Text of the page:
Single patient record on the way for NSW

3 minute read

The state intends to ‘stop big hardware purchases’ and move its workloads to the cloud.

NSW Health is set to consolidate its fragmented digital information and record systems into a fully integrated clinical information platform within the next few years.

Presenting at the AIDH’s MedInfo23 conference last week, senior leaders at NSW Health outlined the department’s roadmap for digitally transforming the health system over the next decade, including imminent plans to replace the state’s electronic medical records, patient administration systems, and audit information systems with a single digital patient record.

“Probably the biggest clinical and digital transformation ahead of us is our single digital patient record initiative,” said Dr Zoran Bolevich, chief executive of eHealth NSW and CIO of NSW Health.

According to Dr Bolevich, Epic has been selected as the principal supplier of the digital patient record, with the final stages of contractual negotiations between both parties currently under way.

In preparation for the new integrated clinical platform, Dr Bolevich said the department was also undertaking workforce planning, establishing effective clinical and program governance, assessing the readiness of LHDs and developing a future operating model to support and maintain the platform once it is implemented.

“This will no doubt be a significant multi-undertaking, and we do not underestimate its complexity and the challenges that will have to be overcome,” he said.

“But there is a lot of excitement in our organisation about this initiative. And we look forward to getting the actual implementation under way.”

Dr Bolevich said the department also plans to increase the number of clinical workloads hosted in the public cloud from 30% to 90% over the next two years.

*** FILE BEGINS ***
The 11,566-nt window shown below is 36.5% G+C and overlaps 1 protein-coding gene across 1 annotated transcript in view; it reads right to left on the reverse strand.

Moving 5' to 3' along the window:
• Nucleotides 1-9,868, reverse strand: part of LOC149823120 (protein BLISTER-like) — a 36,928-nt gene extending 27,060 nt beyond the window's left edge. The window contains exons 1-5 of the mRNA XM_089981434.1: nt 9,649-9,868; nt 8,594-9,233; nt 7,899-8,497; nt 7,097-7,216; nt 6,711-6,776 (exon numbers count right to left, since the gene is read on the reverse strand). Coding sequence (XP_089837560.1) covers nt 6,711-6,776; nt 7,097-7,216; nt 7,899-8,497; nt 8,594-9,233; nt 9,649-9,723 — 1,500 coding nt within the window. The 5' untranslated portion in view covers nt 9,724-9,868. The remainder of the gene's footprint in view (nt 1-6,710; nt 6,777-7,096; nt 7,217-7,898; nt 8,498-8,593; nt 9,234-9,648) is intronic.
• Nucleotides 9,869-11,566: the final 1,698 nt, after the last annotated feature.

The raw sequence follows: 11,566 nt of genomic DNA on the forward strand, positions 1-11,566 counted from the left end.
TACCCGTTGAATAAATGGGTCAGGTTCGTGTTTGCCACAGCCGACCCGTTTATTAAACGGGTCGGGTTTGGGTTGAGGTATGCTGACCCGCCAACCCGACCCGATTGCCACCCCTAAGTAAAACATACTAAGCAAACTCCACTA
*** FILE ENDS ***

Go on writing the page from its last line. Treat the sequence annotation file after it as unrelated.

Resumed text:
Also on the agenda is the introduction of a new standards-based approach for consistent and regularly updated local area network capability, which will assist in scaling local services into evergreen, statewide services.

To be able to move data from various operational systems to the cloud, the department has also developed an enterprise data lake which replicates data from operational systems in near real time and now has live AI capabilities.

“We [have] made a conscious decision to stop big hardware purchases and instead start migrating our workloads to the cloud,” he said.

“In our opinion, the future of digital health is in the cloud.”

Finally, Dr Bolevich outlined the next steps for the department’s digital strategy, including implementing more consumer-facing digital services and capabilities.

Ongoing initiatives in this area include the digital front door, which includes an online portal – Engage Health – offering patients easier access to digital health services, patient-reported measures, digital baby book management, and virtual consultations.

“We have an opportunity to use digital channels to engage consumers and citizens in a meaningful way and bring their voice into the process of healthcare provision,” he said.

“The third cycle of digital transformation will be characterised by more scaled-up, whole system digitisation efforts, but that cycle also must visibly and tangibly contribute to wider health policy and health reform priorities.”

End of content

No more pages to load

Log In Register ×